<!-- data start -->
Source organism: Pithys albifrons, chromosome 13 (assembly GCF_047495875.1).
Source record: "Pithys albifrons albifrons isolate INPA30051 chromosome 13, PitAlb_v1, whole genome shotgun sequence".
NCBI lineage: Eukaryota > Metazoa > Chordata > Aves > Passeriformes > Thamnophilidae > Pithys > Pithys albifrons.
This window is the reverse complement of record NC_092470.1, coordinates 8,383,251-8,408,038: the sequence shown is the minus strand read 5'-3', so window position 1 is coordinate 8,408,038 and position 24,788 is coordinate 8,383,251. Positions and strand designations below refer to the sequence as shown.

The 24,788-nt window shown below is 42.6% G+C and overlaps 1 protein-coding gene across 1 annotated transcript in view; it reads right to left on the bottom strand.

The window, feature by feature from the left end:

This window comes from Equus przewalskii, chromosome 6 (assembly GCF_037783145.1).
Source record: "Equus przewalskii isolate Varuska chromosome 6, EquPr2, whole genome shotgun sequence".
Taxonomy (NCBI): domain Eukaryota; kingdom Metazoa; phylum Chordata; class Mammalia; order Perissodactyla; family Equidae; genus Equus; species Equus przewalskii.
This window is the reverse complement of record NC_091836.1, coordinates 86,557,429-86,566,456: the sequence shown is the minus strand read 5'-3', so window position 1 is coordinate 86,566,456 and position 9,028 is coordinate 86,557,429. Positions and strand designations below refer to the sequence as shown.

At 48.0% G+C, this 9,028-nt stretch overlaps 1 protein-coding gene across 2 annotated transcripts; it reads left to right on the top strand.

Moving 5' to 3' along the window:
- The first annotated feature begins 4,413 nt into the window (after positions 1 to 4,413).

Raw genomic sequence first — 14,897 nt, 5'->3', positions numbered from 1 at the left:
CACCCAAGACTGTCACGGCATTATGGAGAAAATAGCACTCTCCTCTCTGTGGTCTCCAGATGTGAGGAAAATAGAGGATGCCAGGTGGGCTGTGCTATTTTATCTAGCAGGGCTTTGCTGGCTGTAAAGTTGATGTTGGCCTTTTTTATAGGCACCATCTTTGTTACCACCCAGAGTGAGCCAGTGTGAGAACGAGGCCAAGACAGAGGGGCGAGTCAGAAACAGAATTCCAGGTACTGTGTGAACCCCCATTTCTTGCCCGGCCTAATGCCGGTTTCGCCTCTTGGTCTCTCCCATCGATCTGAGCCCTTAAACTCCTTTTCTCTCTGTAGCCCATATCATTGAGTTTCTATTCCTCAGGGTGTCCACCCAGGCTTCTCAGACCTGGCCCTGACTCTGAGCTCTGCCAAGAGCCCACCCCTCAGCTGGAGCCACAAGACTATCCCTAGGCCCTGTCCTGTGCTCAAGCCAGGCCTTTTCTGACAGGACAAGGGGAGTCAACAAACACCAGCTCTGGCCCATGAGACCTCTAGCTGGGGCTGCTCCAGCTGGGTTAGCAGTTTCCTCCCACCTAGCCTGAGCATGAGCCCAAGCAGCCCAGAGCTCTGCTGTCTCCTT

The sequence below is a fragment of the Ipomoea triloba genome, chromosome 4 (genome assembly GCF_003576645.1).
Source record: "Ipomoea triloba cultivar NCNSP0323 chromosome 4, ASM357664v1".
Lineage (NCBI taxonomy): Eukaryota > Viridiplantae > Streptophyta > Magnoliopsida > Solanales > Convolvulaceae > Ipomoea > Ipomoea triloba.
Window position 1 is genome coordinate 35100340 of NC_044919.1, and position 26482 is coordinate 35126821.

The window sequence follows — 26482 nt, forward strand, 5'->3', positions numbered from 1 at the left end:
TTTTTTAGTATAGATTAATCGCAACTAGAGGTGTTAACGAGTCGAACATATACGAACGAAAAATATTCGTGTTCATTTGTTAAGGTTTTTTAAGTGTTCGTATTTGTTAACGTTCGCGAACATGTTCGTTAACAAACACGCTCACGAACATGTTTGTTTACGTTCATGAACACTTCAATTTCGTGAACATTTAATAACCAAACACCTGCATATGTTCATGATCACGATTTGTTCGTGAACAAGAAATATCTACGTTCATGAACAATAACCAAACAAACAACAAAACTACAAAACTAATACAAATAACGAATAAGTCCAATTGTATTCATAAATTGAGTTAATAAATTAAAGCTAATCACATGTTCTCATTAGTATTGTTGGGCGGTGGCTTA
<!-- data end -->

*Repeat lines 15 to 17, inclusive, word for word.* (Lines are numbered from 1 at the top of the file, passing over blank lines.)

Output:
CACCCAAGACTGTCACGGCATTATGGAGAAAATAGCACTCTCCTCTCTGTGGTCTCCAGATGTGAGGAAAATAGAGGATGCCAGGTGGGCTGTGCTATTTTATCTAGCAGGGCTTTGCTGGCTGTAAAGTTGATGTTGGCCTTTTTTATAGGCACCATCTTTGTTACCACCCAGAGTGAGCCAGTGTGAGAACGAGGCCAAGACAGAGGGGCGAGTCAGAAACAGAATTCCAGGTACTGTGTGAACCCCCATTTCTTGCCCGGCCTAATGCCGGTTTCGCCTCTTGGTCTCTCCCATCGATCTGAGCCCTTAAACTCCTTTTCTCTCTGTAGCCCATATCATTGAGTTTCTATTCCTCAGGGTGTCCACCCAGGCTTCTCAGACCTGGCCCTGACTCTGAGCTCTGCCAAGAGCCCACCCCTCAGCTGGAGCCACAAGACTATCCCTAGGCCCTGTCCTGTGCTCAAGCCAGGCCTTTTCTGACAGGACAAGGGGAGTCAACAAACACCAGCTCTGGCCCATGAGACCTCTAGCTGGGGCTGCTCCAGCTGGGTTAGCAGTTTCCTCCCACCTAGCCTGAGCATGAGCCCAAGCAGCCCAGAGCTCTGCTGTCTCCTT

The sequence below is a fragment of the Ipomoea triloba genome, chromosome 4 (genome assembly GCF_003576645.1).
Source record: "Ipomoea triloba cultivar NCNSP0323 chromosome 4, ASM357664v1".